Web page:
People with disabilities usually have a difficult time obtaining Social Security Disability Income (SSDI). It is not unusual for it to take two or more years after initial application to get a determination. Once an application is approved, it takes an additional five months before payments begin. For most people, the amount of payment is dependent on the average amount of lifetime earnings. An applicant has to have accumulated a certain number of work credits recognized by Social Security. Again, if one worked in low-wage jobs, that reduces the amount of disability income. If one did not work very long, the amount of disability income is low. Average SSDI monthly payments range from $800-$1,800. (Note that there are exceptions to the work requirement for people who are blind, the widow or widower of someone qualified as disabled, a disabled child and wounded warriors and veterans.)

Another factor in low safety net benefits is the gig economy. People who work “off the books” don’t pay into Social Security, nor do their employers/customers. It is difficult to ascertain the number of Harbor Country people fixing cars, paying houses, mowing lawns, braiding hair or doing handyman jobs to get by, but then facing the consequences when they retire.

It is unlikely that the majority of retirees and people with disabilities can work. They therefore can’t increase their monthly incomes.

So where is this going? Harbor Country has many more very low-income people on fixed incomes than most of us would believe. They come to Neighbor by Neighbor for help paying bills. They are regulars at area Mobile Food Pantries and sign up for monthly commodities through Southwest Michigan Community Action Agency. They count on supplemental food from Meals on Wheels. In worst cases, they choose between paying bills and buying food or medicines. Some resort to reverse mortgages, thus reducing their estates. They have no margin to handle car and home repairs. Gas prices rise and they can’t fill their cars (if they have them).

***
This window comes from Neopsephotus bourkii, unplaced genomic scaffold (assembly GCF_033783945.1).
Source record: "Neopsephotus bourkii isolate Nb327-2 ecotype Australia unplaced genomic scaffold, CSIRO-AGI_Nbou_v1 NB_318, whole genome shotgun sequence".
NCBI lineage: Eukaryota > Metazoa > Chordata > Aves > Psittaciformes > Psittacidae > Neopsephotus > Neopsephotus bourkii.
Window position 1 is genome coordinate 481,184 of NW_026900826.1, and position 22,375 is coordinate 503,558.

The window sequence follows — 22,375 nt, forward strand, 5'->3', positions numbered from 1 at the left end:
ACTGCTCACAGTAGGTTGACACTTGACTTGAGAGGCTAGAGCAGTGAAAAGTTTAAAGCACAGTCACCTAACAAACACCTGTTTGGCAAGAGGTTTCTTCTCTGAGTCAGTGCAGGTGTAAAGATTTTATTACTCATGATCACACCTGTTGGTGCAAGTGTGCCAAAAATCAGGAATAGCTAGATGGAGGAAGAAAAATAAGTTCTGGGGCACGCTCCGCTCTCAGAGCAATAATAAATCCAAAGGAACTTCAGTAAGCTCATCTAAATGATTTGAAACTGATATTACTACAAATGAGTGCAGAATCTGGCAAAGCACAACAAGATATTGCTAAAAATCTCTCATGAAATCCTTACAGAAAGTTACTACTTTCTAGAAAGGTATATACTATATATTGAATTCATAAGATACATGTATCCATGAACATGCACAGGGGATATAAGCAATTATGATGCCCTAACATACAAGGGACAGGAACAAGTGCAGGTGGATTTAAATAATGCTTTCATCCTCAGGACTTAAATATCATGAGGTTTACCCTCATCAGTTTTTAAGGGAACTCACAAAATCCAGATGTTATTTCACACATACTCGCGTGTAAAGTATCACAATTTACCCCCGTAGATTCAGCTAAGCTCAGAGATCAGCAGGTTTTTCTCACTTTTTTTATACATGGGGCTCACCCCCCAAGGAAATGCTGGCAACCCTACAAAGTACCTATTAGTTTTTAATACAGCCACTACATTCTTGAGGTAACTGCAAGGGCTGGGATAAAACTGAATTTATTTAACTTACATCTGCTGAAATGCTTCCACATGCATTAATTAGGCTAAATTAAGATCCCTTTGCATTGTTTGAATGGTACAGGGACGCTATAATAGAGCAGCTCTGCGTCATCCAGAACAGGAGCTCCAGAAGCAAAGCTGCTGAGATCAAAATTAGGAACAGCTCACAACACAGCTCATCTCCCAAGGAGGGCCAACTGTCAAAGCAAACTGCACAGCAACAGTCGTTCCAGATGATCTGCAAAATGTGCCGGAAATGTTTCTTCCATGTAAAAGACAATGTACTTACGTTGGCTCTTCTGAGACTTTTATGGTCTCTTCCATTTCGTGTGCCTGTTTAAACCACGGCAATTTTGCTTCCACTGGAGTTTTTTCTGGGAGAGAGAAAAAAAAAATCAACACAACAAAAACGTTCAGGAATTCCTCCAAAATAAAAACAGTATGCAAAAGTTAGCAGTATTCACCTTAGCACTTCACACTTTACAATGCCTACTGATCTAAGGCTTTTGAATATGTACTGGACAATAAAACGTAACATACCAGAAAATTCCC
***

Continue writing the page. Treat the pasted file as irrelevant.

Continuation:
Let’s make this more real.

Neighbor by Neighbor serves 35 households containing 44 individuals age 60-plus whose household annual income is $12,000 or less. For adults 59 or younger, 39 households containing 89 individuals live on $12,000/year or less. That is in Harbor Country!

You can help! Neighbor by Neighbor launched an effort called Sponsor a Neighbor: Restoring Dignity and Hope earlier this year in which funds are raised specifically to pay the monthly electric bill for individuals on low fixed incomes. Currently there is sufficient funding to sponsor 11 households, and the average electric bill per client is $3,690 per year. Whenever possible, Neighbor by Neighbor helps people sign up for either the senior discount or low-income discount through AEP. Neighbor by Neighbor reviews each sponsored client annually to determine whether anything has changed. We have a waiting list of 11 people we would like to sponsor, but we don’t have the money yet. If you are interested in underwriting the electricity bill payment for Neighbor by Neighbor clients, call 269-231-0648 or email peg@neighborbyneighbor.org. Donors to Sponsor a Neighbor can make one-time gifts or pledge a monthly or quarterly amount. Just paying one bill for someone on a fixed income is a huge game-changer, freeing up funds for other necessities and reducing stress.